Monthly Archives: November 2010
A few weeks ago, we had snow. Not alot of snow, just three inches or so and it was cold and damp and while beautiful it marked the start of winter, or so I thought. Since then, there hasnt been much in the way of wintery, blustery, bitter cold or snow. In fact, the opposite is true. The sun has been beautiful; not quite warm, but it makes it comfortable to be outside. There is something special about the way the sun comes down this time of year. It is different from spring or summer and it feels like the light comes down gently and lays across the land. Its angular and soft at the same time and being out in light like that makes me feel good.
This is where the pretty part of the story changes direction. You see, just after that lovely snow, during those sweet fall days, something went terribly wrong in the area of my hips and lower back. So instead of being able to be outside getting things done, checking off chores from my list, visiting friends and neighbors and wandering the hills on the ATV, I was lucky to be able to get to the bathroom and back.
So, before this becomes a rant on my disappointment, frustration, and unending suffering, I will mention that tomorrow is Thanksgiving. The third Thursday of every November is Thanksgiving, but as I look back at the majority of the month I find myself conflicted about the whole “thankful” thing. I know that truly, in my heart of hearts, that I have much to be thankful for. I really do, but watching my life go by while I am confined to a chair makes me cranky and whiney. I think that it would do the same to anyone, especially after years of illness, but I digress…
As I say, tomorrow is turkey day, and we will be joining friends for a wonderful meal and communion. This evening, Candace and I prepared cranberry relish, rutabega and apple pie. We enjoy being in the kitchen together. We are a well oiled machine, able to each work on our own project while helping each other as needed. We both enjoy cooking, and the anticipation of sharing food with friends makes it all the better. Then, two days after Thanksgiving, we celebrate once again with friends, and both gatherings have something in common. We will be celebrating with our Godchildren. First Candaces, then mine, though we each claim the others as well. It only makes sense, being that Candace and I are joined at the hip, each of our Godchildren will know us both, and that is a good thing. Something to be thankful for, I guess it could be said.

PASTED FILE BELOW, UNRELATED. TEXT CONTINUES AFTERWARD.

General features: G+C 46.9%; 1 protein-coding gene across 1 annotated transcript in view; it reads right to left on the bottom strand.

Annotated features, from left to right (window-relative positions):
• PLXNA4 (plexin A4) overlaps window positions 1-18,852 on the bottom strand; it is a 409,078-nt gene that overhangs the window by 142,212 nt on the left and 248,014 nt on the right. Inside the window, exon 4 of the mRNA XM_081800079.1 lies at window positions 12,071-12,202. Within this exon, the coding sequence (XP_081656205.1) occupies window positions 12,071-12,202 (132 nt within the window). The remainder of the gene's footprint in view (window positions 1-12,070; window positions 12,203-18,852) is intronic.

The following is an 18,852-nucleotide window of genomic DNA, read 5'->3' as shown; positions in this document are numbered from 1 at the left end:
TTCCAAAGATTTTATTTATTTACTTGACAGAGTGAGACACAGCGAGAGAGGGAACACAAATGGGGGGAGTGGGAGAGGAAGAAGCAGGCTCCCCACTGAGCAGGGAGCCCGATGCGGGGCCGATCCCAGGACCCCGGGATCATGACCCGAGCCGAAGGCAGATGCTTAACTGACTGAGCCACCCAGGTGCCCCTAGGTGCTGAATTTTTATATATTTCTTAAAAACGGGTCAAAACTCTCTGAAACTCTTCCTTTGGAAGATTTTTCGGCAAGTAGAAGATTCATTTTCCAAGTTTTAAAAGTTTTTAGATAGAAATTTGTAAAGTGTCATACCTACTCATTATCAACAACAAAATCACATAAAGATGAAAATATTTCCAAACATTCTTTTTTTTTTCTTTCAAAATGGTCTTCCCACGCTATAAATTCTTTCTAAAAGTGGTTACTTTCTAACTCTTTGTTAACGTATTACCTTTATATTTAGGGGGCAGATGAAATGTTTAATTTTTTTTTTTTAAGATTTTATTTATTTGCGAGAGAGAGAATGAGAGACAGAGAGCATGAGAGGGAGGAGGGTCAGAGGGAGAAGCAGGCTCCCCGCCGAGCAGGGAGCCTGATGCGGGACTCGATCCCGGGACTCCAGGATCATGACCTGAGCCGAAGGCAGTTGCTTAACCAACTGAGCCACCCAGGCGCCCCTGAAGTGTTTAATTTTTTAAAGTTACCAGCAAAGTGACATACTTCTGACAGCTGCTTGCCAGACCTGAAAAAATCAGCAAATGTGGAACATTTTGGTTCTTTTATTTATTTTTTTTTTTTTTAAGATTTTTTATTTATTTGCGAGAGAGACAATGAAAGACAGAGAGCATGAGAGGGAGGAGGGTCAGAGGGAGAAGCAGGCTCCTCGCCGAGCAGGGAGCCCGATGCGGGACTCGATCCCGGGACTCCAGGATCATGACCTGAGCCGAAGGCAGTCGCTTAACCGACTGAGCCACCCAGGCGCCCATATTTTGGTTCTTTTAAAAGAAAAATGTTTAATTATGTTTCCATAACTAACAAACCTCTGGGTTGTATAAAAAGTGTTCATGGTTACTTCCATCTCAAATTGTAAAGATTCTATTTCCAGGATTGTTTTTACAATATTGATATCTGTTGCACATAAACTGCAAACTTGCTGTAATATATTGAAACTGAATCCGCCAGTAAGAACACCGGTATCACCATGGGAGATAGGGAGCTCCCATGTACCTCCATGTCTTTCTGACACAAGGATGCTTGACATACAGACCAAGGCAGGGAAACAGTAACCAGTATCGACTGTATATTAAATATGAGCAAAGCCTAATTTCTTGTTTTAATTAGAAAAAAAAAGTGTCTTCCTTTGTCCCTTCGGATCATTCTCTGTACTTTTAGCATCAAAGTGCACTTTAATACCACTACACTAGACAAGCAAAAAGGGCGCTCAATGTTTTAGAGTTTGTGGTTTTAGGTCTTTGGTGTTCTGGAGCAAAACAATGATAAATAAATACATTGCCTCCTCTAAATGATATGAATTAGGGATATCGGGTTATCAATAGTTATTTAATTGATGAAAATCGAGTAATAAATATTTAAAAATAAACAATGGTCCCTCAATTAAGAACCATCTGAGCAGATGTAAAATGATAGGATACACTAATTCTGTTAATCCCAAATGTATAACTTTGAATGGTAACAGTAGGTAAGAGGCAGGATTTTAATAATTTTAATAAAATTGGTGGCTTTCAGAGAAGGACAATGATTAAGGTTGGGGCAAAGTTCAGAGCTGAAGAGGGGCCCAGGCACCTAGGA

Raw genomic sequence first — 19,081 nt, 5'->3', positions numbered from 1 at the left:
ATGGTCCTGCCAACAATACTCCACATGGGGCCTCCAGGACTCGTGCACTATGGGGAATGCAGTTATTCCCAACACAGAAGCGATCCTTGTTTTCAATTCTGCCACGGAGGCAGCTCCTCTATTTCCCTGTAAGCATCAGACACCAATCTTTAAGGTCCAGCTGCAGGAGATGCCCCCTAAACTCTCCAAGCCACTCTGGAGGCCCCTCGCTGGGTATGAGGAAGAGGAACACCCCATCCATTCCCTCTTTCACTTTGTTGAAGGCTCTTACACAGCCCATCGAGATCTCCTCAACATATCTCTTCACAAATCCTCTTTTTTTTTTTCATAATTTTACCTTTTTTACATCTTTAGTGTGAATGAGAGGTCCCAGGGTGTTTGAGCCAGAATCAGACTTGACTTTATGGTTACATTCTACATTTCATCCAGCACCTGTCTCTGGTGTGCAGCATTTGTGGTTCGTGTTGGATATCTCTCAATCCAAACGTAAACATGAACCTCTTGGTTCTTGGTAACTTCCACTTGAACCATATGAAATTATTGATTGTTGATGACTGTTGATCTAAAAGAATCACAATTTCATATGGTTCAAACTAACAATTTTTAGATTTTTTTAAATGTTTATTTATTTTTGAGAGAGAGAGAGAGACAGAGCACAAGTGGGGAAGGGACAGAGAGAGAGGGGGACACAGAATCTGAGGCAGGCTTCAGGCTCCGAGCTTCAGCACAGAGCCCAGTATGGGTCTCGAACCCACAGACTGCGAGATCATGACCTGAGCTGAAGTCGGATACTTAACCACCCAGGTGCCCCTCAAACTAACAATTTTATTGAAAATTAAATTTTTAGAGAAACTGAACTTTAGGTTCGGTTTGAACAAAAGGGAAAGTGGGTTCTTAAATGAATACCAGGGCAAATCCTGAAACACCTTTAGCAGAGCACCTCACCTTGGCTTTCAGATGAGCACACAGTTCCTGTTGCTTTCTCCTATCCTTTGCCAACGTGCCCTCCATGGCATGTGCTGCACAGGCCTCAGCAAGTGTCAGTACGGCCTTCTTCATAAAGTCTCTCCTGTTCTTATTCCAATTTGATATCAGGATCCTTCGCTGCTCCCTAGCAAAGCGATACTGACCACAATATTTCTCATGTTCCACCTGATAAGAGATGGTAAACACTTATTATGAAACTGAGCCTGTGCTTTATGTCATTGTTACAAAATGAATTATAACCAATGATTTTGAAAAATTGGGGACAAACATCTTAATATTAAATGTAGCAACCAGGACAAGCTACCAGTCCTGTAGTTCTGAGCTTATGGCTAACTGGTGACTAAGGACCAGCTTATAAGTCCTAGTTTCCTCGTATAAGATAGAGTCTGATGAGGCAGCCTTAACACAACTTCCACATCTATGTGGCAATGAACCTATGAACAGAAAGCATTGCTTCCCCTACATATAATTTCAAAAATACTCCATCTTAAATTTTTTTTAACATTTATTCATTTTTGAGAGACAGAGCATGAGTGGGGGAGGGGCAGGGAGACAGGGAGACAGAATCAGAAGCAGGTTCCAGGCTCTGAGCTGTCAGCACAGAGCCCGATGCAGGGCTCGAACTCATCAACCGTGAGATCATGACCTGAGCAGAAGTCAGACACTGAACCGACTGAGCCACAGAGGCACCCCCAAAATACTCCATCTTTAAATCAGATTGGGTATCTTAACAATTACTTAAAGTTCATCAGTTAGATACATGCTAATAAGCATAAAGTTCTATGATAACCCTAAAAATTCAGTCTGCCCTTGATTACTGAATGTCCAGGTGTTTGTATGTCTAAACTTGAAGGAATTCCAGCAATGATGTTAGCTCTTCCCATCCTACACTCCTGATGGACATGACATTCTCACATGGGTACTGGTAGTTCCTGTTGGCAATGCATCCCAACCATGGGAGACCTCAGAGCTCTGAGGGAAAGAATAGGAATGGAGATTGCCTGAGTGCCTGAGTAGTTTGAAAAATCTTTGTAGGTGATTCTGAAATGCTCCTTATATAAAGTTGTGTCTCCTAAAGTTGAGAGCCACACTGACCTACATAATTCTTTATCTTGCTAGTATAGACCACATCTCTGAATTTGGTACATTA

Then, in spite of the fact that we, like so many others, have felt the pinch of the economic distress that the whole world is wrapped in, we were able to obtain adjacent property increasing our small farm significantly. I wont mention the house that comes with the property, yet there it sits, in a state of sad disrepair, but full of potential. I find myslef thinking about it, planning the repairs that I hope to be able to do to make it livable and useable. You see, I said “hope”. I can still look forward, still dream. More to put in the pile of things to mark as “”thankful”.
So the more I think about it all, the more I can see that even with all the pain, all the medication, and all the waiting to feel better, that I am so much better off than so many. I dont need to list all the reasons why. That I can see it for myself is enough. What is important is that everyone, in their own way, be able to see the good things, no matter how small. As long as we are alive, there is always a reason to be thankful for it because we have one more day to learn, to love, to be, and sometimes, “being” is the best we can do. This I know, I spent alot of time not having any choice but to sit still. But as I do, I can still see the sun casting shadows through the trees out my window. That window keeps me from the cold and damp in winter, and lets the warm breeze rush through in the summer. I have one place to be where my old and broken body can find comfort, and for this I am thankful too. So yeah, I feel disheartened at having to watch life go by, but I do get to watch. My discontent, well, I come by it honestly. It has been a long and practiced relationship. And I am thankful for every minute of it.